2021 Biennial Ethics Conference - Radical Openness, Otherness, and Ethical Considerations in the Co-participatory Process of Psychoanalysis

In order for the analyst to listen closely and potentially be moved by the analysand, the analyst must be open, particularly to what is most foreign in the analysand’s discourse, especially in relation to the analysand’s negative experience. In recent writing and presentation, Anton Hart has presented the concept of “radical openness”, a dispositional stance that involves the analyst’s “taking to heart” the things that the analysand experiences and formulates in relation to the analyst, both familiar and strange, with the assumption that they likely carry truth within them. The radically open analyst aspires to take things that do not personally seem to apply and to live with them as potential truths that are beyond the analyst’s tolerable awareness.  

Often, as psychoanalytically oriented psychotherapists, we rely on the concepts of projection and transference, as we attempt to make therapeutic use of the experience of feeling misrecognized. Therapeutic dialogues across the borders of diversity can intensify this dynamic.  An ethical stance based on receptivity and inquiry allows us to become more adept, agile, and capable of bearing the unknown in ourselves, as it emerges in the therapeutic dialogue.  Importantly, Hart argues that this commitment to receptivity and inquiry provides an ethical foundation for psychoanalytic work that requires a more rigorous commitment than externally derived codes of conduct alone.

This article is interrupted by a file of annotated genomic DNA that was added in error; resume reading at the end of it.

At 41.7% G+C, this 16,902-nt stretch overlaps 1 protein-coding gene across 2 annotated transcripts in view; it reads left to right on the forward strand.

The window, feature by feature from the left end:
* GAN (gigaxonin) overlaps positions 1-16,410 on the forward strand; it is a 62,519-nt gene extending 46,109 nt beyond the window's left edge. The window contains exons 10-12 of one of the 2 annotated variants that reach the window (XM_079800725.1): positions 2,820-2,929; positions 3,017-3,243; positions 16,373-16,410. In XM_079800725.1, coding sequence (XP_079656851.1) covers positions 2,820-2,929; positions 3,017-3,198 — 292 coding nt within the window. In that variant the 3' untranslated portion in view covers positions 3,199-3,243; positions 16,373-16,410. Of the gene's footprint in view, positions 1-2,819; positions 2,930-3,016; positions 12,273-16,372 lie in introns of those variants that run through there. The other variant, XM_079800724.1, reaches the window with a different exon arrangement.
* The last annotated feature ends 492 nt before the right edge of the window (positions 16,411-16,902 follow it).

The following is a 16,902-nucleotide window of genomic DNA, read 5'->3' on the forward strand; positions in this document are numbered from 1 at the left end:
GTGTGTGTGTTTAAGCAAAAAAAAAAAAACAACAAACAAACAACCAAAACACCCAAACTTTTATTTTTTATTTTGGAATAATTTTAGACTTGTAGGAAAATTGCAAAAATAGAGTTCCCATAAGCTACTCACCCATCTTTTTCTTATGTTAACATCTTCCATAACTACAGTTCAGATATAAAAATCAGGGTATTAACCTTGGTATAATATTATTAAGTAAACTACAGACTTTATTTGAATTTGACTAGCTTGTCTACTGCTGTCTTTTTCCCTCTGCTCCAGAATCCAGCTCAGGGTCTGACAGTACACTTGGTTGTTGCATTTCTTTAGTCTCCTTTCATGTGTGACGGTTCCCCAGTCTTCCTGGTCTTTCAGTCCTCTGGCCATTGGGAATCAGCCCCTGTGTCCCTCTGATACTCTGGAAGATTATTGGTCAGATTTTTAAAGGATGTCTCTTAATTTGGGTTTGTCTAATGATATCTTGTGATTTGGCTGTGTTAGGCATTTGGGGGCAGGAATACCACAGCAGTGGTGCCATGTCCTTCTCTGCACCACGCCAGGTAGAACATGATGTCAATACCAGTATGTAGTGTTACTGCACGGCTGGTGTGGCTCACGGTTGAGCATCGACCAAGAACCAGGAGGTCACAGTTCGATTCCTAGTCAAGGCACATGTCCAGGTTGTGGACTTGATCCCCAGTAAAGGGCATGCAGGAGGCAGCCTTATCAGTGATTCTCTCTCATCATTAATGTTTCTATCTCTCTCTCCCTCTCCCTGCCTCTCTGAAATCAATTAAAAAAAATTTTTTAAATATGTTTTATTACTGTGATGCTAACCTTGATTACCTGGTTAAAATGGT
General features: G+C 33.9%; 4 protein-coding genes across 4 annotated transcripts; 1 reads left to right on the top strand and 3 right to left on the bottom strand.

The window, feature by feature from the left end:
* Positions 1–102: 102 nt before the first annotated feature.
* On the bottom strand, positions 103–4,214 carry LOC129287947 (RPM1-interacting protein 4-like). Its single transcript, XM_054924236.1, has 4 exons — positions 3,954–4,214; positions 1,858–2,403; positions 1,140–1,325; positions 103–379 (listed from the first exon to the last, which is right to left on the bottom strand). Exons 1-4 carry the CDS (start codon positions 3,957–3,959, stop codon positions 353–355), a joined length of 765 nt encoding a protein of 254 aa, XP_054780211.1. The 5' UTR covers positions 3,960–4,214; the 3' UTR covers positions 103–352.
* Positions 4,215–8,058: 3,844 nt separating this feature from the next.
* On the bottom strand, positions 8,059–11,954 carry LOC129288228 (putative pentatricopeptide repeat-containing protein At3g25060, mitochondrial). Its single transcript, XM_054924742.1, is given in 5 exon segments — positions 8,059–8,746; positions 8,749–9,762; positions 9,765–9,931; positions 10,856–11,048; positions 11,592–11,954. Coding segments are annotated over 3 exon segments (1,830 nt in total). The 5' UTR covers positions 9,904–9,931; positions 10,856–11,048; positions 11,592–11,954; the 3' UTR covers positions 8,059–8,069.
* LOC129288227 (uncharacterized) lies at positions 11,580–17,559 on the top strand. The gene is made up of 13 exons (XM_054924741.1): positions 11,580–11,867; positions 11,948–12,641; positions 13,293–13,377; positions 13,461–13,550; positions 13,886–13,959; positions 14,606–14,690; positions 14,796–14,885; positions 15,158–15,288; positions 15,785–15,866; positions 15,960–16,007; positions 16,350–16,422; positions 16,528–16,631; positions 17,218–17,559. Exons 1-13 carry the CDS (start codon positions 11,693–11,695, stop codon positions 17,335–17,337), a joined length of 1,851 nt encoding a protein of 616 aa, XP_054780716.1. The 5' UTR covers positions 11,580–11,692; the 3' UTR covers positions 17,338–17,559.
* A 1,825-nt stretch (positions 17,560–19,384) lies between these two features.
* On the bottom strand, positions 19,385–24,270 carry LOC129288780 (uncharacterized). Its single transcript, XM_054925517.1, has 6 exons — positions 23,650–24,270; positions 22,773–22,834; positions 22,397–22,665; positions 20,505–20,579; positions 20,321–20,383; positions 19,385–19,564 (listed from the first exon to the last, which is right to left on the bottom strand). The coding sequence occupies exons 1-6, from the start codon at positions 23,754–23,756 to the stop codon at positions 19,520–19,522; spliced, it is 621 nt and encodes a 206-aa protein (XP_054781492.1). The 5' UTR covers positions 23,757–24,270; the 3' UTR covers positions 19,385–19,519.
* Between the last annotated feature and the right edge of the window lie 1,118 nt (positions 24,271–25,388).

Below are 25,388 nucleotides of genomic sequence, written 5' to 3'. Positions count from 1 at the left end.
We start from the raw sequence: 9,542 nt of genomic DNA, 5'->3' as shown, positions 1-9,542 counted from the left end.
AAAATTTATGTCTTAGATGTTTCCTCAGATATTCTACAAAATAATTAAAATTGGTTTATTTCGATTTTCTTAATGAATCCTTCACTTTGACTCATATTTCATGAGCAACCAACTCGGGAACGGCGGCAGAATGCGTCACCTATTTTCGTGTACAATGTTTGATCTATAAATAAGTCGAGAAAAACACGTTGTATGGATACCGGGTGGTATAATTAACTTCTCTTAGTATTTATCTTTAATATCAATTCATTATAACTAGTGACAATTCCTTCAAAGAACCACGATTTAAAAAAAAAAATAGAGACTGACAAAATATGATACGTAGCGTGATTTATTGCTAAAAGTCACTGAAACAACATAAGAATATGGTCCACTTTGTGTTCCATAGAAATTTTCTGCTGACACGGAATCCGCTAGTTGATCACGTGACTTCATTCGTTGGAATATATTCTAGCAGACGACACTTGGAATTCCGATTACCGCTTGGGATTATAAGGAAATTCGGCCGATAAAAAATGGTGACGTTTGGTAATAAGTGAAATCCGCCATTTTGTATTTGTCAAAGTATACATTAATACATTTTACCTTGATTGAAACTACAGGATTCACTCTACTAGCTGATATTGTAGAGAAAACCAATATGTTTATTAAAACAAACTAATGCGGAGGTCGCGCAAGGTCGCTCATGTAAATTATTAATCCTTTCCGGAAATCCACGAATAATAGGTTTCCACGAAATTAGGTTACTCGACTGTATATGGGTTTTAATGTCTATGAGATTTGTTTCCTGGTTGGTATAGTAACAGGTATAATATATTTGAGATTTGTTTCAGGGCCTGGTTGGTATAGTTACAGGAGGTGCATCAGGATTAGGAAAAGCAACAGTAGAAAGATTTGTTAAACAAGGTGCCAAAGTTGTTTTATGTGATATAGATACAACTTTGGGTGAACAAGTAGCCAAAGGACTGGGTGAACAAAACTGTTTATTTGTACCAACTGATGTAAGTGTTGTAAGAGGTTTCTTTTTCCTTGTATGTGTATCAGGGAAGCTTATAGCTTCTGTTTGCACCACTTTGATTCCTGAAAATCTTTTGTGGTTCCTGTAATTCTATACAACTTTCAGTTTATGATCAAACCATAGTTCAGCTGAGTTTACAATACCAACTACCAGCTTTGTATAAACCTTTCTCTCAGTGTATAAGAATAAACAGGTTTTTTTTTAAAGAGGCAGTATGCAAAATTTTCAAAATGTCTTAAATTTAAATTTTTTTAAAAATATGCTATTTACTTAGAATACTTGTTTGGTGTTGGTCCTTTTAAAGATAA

Proceeding from a hermeneutic-psychoanalytic orientation, Anton Hart explores the ways that an ethic of curiosity and “radical openness” is particularly important when it comes to matters of difference. This presentation will examine both the resistances to, and the necessity for, psychoanalytic engagement—and prioritization—of issues of otherness, difference and diversity. Following an interactive conceptual and clinical presentation, there will be an experiential component in which registrants have an opportunity to apply the concept of radical openness to their work with patients.